It’s doubtful that we could find a more nostalgic, emotional letter written by the Apostle Paul. Facing death alone in a dungeon, surrounded by memories, and exposed to the elements, this grand old man wrote by candlelight a letter to his dear friend, Timothy. Paul had no assurance it would ever reach him but, nevertheless, he wrote it. And we are so grateful he did!
A last will and testament of sorts, 2 Timothy is filled with strong exhortations, insightful instructions, and intimate reflections—and it spurred Timothy onward in his race of faith. It will do the same for us…if we hear and heed its admonitions.
Timothy ministered in Ephesus, some 830 miles to the southeast. Ministry was troublesome. Heretical hounds barked and bit. And the naturally reserved Timothy had grown weary and timid. A few tender words from his mentor were just the boost of confidence and courage the young pastor needed.
Some of God’s choicest saints were reluctant (like Moses), rebellious (like Jonah), and fearful (like Timothy). Despite his timidity, Timothy was called to follow God onto the battleground. To do so, the young man needed courage to stand for Christ, even if it meant suffering.
Every verse in 2 Timothy echoes this everlasting truth: “All that is not eternal is eternally out of date”—including the last six verses of chapter 1. In these verses, Paul reminded Timothy (and us) that only two things are really eternal and worthy of lifelong investment.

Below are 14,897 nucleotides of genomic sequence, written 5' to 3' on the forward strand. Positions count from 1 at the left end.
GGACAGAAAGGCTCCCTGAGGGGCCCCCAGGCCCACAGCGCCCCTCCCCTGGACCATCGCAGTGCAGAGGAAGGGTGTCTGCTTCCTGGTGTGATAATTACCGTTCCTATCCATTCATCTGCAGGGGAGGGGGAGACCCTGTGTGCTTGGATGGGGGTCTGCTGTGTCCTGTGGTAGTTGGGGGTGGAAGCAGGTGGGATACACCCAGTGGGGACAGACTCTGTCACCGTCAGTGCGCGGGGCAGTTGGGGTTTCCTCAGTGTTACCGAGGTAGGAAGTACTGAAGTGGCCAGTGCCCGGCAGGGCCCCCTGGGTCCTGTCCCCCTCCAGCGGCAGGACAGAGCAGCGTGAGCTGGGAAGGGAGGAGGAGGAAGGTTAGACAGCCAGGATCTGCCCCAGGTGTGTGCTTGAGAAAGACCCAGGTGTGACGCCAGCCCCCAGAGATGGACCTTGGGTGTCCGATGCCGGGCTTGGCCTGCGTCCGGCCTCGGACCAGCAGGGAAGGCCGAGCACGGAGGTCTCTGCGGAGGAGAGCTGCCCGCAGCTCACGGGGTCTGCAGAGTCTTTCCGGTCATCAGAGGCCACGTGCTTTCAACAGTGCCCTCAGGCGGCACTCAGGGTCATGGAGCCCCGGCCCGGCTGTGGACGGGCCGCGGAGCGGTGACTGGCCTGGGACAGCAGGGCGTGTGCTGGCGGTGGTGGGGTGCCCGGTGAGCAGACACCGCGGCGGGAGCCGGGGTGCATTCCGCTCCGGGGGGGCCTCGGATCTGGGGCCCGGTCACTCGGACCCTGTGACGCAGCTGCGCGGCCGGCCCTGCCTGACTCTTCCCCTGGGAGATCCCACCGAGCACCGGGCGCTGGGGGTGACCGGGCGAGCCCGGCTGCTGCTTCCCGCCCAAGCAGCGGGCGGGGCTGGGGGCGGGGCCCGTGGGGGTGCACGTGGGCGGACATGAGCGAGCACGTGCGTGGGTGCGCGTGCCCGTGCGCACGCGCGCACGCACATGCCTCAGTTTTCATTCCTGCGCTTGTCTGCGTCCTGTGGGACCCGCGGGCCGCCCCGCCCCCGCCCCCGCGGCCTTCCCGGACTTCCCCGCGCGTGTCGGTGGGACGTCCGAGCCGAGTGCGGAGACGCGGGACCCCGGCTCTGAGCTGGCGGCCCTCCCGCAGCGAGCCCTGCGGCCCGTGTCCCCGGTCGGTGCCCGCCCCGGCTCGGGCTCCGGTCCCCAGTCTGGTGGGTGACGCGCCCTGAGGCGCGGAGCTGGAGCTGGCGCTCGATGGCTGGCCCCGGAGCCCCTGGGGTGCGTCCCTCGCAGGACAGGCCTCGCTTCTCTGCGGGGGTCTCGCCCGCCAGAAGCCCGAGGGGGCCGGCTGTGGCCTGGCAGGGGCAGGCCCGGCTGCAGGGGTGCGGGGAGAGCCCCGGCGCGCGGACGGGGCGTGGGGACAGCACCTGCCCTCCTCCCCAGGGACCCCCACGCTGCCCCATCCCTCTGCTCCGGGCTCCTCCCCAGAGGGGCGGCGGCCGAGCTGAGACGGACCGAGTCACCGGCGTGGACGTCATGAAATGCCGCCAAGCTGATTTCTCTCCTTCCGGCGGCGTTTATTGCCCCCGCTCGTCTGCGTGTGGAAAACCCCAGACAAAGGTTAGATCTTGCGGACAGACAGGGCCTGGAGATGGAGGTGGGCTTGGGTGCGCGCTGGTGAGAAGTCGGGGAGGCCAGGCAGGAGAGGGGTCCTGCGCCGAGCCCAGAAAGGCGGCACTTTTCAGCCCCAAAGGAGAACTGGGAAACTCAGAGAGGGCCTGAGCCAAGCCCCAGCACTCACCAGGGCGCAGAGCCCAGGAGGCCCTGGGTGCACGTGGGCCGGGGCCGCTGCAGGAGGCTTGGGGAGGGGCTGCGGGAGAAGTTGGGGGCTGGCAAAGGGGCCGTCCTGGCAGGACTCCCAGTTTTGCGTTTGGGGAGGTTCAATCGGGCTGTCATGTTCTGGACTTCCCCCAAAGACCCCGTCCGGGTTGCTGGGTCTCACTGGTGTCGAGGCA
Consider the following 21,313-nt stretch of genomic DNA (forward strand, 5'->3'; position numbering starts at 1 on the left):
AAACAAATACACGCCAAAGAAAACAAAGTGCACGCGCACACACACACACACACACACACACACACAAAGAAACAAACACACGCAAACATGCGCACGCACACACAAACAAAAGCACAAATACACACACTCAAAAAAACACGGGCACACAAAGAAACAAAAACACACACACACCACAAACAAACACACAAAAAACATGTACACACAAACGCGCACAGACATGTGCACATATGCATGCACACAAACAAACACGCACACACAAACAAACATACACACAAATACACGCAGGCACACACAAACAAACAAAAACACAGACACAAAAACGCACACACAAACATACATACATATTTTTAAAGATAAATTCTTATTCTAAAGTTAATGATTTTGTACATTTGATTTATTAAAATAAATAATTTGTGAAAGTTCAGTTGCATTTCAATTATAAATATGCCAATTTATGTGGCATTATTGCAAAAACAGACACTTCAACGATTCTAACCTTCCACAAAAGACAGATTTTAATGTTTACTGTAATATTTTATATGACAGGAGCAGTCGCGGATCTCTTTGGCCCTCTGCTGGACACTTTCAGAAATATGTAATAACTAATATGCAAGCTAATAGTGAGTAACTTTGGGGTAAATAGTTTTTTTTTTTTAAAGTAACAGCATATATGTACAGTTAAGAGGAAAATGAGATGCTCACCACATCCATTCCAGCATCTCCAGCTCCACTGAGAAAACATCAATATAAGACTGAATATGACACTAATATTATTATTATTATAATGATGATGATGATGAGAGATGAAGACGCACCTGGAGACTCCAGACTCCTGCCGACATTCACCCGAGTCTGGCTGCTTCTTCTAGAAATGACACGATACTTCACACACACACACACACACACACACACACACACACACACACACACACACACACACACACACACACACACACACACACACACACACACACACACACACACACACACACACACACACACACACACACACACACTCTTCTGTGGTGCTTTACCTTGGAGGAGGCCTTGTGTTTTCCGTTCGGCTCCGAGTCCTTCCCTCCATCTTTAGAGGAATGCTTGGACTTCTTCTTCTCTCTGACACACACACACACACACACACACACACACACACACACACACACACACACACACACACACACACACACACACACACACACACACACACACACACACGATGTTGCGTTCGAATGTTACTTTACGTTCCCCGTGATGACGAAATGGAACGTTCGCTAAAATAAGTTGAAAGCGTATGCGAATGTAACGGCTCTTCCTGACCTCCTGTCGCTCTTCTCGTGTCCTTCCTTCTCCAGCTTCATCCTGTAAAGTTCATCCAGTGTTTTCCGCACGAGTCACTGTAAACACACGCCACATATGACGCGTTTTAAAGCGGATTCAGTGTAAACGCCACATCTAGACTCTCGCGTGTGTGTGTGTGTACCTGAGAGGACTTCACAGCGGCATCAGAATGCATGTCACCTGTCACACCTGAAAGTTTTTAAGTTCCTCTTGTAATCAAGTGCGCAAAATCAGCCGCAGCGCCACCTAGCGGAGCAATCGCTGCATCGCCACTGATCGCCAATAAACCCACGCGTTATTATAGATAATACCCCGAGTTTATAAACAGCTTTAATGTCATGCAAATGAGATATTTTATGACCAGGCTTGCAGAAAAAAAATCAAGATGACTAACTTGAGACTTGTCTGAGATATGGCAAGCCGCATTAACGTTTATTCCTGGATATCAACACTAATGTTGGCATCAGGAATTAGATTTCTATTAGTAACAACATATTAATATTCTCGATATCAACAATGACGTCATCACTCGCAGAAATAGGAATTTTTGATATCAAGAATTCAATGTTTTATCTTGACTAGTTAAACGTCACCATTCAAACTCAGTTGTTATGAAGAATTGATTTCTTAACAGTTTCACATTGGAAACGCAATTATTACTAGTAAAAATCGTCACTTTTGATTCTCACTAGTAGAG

Onesiphorus played a vital role in Paul's life through his rare yet wonderful ability to give breathing room, to provide cooling relief, and to help in the healing process.
Words are powerful things. That’s why Paul was concerned about certain men in the church who had “gone astray from the truth” (2 Timothy 2:18).
When Paul laid out a path of suffering for his protégé, Timothy, the young pastor may have grimaced. But Paul promised more than pain. The path, should Timothy choose it, would take him to heights unknown—to glory after death and to greater maturity in life. The same awaits us, if we choose the rough and rugged road of Christ.
Words are powerful things. With them, we can lead people to life-freeing truth or life-imprisoning falsehood. That’s why Paul was concerned about certain men in the church who had “gone astray from the truth” (2 Timothy 2:18).
When a church is contagious, the word quickly travels. Churches like this have four distinctive qualities, as Paul listed in 2 Timothy.